Almost overnight, cannabis extracts came in and flooded the market with rigs, dab tools, butane torches and little silicone containers. You can’t go into a head shop these days without seeing tons of vaporizing accoutrement. It is safe to say that dabs are the “hip, new thing” when it comes to cannabis consumption, but have you ever wondered where they came from?
Actually, it all started with the infamous Project MK Ultra in the 1950s, during which the CIA tested psychoactive drugs on thousands of people, often without their knowledge or consent. During these experiments, a highly concentrated liquid extract of cannabis indica was tested for use as a truth serum during interrogations. Unfortunately, most of the records documenting this were destroyed in 1973 when the program officially ended.
Around the same time, the scientists at the US Army Chemical Corps were using cannabis to create THC acetate ester in order to study it as a non-lethal incapacitating agent. In 1974 detailed instructions for how to create this compound were laid out in D. Gold’s Cannabis Alchemy: Art of Modern Hashmaking. The product is a brown oil with two to three times the potency of regular THC, however, unlike today’s cannabis extracts, it is synthetic and impure.
Finally, in 1999, an article was published on Erowid.org titled “Hash Honey Oil Technique”. The author, tired of searching for hash in a dwindling market, had come up with a way of concentrating dried cannabis flower, modeled after the Supercritical Fluid Extraction techniques used in industry. The article describes the resulting “deep amber, almost orange oil” as being of “amazing purity” and suggests melting it over buds for consumption. This method, now referred to as “open-blasting”, does produce the same extract that is popular today, but can be quite dangerous if not done properly. A machine called a closed loop system was invented shortly thereafter to contain and recycle the hazardous vapors produced in the process, making it much safer.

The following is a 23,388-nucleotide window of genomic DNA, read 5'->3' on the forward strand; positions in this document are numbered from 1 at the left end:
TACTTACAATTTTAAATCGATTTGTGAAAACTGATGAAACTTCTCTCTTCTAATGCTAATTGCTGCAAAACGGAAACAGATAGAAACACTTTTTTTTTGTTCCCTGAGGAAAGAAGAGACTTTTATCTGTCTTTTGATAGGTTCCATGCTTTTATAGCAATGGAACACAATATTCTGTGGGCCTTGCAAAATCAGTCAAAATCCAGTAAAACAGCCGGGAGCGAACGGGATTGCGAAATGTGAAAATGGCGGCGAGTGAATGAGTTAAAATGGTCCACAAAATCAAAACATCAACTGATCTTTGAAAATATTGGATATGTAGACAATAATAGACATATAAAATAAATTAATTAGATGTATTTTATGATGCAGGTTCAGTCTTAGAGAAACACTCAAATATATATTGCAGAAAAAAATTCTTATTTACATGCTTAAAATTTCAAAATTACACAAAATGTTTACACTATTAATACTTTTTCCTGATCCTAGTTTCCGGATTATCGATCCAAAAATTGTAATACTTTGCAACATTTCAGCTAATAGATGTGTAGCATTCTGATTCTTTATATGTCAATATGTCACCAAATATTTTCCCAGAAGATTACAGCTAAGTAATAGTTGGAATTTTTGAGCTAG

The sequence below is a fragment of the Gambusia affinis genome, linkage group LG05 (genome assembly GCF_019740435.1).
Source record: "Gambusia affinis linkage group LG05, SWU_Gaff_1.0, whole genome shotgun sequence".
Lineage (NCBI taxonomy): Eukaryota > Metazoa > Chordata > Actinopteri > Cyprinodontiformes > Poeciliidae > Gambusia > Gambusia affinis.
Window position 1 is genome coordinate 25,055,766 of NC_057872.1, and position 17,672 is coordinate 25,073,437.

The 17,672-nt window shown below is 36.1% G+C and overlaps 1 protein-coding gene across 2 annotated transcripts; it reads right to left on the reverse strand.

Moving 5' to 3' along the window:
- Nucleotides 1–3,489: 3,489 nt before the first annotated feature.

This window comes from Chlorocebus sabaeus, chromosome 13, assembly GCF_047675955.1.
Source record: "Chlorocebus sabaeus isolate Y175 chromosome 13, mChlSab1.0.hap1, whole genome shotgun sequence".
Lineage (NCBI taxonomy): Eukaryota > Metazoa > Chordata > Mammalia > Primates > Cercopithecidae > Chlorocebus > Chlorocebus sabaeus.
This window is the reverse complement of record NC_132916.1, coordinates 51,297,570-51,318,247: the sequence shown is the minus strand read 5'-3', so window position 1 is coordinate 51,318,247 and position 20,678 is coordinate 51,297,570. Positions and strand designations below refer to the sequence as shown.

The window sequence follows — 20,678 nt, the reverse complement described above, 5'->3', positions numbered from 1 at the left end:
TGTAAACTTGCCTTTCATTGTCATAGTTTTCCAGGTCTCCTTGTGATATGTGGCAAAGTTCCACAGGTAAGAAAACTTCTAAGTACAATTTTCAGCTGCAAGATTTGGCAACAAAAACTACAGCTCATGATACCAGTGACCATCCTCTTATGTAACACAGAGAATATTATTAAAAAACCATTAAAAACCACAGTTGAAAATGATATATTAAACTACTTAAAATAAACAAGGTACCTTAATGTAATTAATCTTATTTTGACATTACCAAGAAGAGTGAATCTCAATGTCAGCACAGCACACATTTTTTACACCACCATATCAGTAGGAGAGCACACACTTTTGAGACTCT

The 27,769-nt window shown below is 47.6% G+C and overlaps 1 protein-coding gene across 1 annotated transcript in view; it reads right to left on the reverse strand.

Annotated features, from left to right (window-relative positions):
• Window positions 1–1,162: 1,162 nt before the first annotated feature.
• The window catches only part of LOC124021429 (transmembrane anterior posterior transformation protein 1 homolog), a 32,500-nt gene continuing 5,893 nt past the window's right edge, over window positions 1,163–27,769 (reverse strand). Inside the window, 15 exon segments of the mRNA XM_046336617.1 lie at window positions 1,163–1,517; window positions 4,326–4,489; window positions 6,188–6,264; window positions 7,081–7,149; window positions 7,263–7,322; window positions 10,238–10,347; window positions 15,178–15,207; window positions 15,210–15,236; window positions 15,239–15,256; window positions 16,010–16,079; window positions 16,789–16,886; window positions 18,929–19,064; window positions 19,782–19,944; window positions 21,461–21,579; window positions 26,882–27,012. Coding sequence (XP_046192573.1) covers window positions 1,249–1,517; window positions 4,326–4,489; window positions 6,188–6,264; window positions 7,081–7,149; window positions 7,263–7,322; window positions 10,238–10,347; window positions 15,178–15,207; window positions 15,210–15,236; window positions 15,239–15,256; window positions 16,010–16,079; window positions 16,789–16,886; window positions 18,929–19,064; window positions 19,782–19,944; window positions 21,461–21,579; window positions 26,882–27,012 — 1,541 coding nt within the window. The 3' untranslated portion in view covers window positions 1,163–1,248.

Even with this, cannabis extracts did not start to gain popularity until 2005, when a man using the alias BudderKing revealed in a cannabisculture.com article that he had produced the most highly concentrated extract ever. After accidentally leaving his oil out in the sun, he discovered it had gained potency and changed consistency. He named the material budder, in reference to its thick texture and invented a device to be used for vaporizing the product, the earliest dab rig.
The increase in marijuana legalization helped fuel the dabbing trend, and dispensaries all over the country began stocking and promoting the product. In 2010 the High Times Cannabis cup featured oil for the first time in a category of its own. Since then the popularity of extracts quickly flourished and continues to grow, now compromising thirty to sixty percent of all legal cannabis sales.
~ C. McLaughlin